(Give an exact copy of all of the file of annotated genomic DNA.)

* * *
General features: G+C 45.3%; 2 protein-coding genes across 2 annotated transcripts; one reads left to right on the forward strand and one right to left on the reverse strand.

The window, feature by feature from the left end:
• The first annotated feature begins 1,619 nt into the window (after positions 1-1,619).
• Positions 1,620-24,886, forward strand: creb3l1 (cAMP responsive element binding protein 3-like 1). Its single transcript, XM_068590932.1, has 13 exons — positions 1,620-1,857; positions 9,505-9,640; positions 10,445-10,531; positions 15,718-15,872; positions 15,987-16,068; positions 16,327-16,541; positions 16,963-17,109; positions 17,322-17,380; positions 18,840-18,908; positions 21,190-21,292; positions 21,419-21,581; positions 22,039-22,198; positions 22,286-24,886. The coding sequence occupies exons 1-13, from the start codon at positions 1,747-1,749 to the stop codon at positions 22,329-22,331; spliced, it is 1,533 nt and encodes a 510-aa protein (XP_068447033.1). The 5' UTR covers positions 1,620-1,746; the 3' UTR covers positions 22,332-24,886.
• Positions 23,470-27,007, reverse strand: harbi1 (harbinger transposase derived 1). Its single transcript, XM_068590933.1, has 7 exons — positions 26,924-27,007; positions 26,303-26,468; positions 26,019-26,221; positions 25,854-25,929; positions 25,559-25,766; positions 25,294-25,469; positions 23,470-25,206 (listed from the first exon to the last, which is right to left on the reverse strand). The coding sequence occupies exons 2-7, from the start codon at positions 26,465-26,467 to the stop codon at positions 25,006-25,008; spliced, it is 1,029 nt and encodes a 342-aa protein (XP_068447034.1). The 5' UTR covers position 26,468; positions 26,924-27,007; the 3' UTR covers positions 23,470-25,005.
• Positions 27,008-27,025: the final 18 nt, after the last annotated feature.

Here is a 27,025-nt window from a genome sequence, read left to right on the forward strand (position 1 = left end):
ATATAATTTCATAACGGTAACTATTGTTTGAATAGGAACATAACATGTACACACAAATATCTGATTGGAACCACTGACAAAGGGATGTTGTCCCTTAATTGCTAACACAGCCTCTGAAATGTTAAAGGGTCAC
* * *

General features: G+C 45.3%; 2 protein-coding genes across 2 annotated transcripts; one reads left to right on the forward strand and one right to left on the reverse strand.

The window, feature by feature from the left end:
• The first annotated feature begins 1,619 nt into the window (after positions 1-1,619).
• Positions 1,620-24,886, forward strand: creb3l1 (cAMP responsive element binding protein 3-like 1). Its single transcript, XM_068590932.1, has 13 exons — positions 1,620-1,857; positions 9,505-9,640; positions 10,445-10,531; positions 15,718-15,872; positions 15,987-16,068; positions 16,327-16,541; positions 16,963-17,109; positions 17,322-17,380; positions 18,840-18,908; positions 21,190-21,292; positions 21,419-21,581; positions 22,039-22,198; positions 22,286-24,886. The coding sequence occupies exons 1-13, from the start codon at positions 1,747-1,749 to the stop codon at positions 22,329-22,331; spliced, it is 1,533 nt and encodes a 510-aa protein (XP_068447033.1). The 5' UTR covers positions 1,620-1,746; the 3' UTR covers positions 22,332-24,886.
• Positions 23,470-27,007, reverse strand: harbi1 (harbinger transposase derived 1). Its single transcript, XM_068590933.1, has 7 exons — positions 26,924-27,007; positions 26,303-26,468; positions 26,019-26,221; positions 25,854-25,929; positions 25,559-25,766; positions 25,294-25,469; positions 23,470-25,206 (listed from the first exon to the last, which is right to left on the reverse strand). The coding sequence occupies exons 2-7, from the start codon at positions 26,465-26,467 to the stop codon at positions 25,006-25,008; spliced, it is 1,029 nt and encodes a 342-aa protein (XP_068447034.1). The 5' UTR covers position 26,468; positions 26,924-27,007; the 3' UTR covers positions 23,470-25,005.
• Positions 27,008-27,025: the final 18 nt, after the last annotated feature.

Here is a 27,025-nt window from a genome sequence, read left to right on the forward strand (position 1 = left end):
ATATAATTTCATAACGGTAACTATTGTTTGAATAGGAACATAACATGTACACACAAATATCTGATTGGAACCACTGACAAAGGGATGTTGTCCCTTAATTGCTAACACAGCCTCTGAAATGTTAAAGGGTCAC